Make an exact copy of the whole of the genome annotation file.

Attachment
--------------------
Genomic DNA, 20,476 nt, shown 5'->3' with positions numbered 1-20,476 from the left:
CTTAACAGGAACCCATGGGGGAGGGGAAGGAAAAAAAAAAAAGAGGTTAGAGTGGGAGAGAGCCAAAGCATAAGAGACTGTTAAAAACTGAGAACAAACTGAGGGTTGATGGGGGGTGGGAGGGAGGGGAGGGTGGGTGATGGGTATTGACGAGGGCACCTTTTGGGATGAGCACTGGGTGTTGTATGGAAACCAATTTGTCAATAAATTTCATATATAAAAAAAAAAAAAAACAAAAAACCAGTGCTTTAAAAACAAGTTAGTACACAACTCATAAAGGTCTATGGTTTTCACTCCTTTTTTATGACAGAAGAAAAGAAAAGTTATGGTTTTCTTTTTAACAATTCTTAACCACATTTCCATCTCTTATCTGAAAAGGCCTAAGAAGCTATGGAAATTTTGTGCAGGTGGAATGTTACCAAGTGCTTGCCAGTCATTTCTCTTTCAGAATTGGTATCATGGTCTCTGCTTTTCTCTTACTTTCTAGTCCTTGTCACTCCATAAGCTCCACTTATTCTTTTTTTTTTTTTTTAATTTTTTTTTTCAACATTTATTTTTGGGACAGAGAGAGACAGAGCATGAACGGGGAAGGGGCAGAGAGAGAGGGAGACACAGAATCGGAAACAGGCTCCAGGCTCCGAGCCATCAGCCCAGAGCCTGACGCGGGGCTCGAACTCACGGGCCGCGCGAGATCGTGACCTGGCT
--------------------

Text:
Genomic DNA, 20,476 nt, shown 5'->3' with positions numbered 1-20,476 from the left:
CTTAACAGGAACCCATGGGGGAGGGGAAGGAAAAAAAAAAAAGAGGTTAGAGTGGGAGAGAGCCAAAGCATAAGAGACTGTTAAAAACTGAGAACAAACTGAGGGTTGATGGGGGGTGGGAGGGAGGGGAGGGTGGGTGATGGGTATTGACGAGGGCACCTTTTGGGATGAGCACTGGGTGTTGTATGGAAACCAATTTGTCAATAAATTTCATATATAAAAAAAAAAAAAAACAAAAAACCAGTGCTTTAAAAACAAGTTAGTACACAACTCATAAAGGTCTATGGTTTTCACTCCTTTTTTATGACAGAAGAAAAGAAAAGTTATGGTTTTCTTTTTAACAATTCTTAACCACATTTCCATCTCTTATCTGAAAAGGCCTAAGAAGCTATGGAAATTTTGTGCAGGTGGAATGTTACCAAGTGCTTGCCAGTCATTTCTCTTTCAGAATTGGTATCATGGTCTCTGCTTTTCTCTTACTTTCTAGTCCTTGTCACTCCATAAGCTCCACTTATTCTTTTTTTTTTTTTTTAATTTTTTTTTTCAACATTTATTTTTGGGACAGAGAGAGACAGAGCATGAACGGGGAAGGGGCAGAGAGAGAGGGAGACACAGAATCGGAAACAGGCTCCAGGCTCCGAGCCATCAGCCCAGAGCCTGACGCGGGGCTCGAACTCACGGGCCGCGCGAGATCGTGACCTGGCT